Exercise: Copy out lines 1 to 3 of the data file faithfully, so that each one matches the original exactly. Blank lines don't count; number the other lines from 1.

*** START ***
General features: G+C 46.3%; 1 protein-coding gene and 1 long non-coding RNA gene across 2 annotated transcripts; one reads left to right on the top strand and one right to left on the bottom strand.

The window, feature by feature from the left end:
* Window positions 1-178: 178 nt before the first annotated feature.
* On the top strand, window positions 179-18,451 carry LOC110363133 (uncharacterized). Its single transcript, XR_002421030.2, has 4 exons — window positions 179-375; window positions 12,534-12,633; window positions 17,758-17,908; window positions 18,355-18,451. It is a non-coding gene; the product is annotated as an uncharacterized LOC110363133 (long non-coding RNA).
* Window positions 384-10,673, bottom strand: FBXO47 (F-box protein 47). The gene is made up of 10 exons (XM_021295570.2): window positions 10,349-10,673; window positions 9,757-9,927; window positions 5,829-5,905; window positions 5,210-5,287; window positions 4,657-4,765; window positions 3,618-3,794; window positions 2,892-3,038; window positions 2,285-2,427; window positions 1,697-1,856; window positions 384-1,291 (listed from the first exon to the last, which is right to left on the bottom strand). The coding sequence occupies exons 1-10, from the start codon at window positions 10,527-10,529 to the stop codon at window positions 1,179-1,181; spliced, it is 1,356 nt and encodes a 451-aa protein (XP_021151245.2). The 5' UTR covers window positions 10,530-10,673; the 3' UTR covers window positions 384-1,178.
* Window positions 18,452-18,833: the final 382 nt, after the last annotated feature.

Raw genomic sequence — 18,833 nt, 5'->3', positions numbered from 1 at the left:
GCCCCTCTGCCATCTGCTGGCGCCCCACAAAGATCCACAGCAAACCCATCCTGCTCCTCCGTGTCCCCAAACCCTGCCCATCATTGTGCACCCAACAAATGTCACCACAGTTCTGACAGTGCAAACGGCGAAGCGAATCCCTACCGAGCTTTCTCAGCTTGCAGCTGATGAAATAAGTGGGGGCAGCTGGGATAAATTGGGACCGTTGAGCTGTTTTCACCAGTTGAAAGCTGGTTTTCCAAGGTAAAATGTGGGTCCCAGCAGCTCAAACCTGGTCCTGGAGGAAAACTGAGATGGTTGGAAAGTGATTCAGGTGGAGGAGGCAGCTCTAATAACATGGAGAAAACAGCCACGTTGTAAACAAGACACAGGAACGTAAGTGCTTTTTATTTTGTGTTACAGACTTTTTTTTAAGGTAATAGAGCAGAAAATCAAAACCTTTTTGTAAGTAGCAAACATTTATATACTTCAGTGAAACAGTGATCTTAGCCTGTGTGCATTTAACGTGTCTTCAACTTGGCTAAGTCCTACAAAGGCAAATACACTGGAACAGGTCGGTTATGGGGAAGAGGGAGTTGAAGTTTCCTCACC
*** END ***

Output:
General features: G+C 46.3%; 1 protein-coding gene and 1 long non-coding RNA gene across 2 annotated transcripts; one reads left to right on the top strand and one right to left on the bottom strand.

The window, feature by feature from the left end:
* Window positions 1-178: 178 nt before the first annotated feature.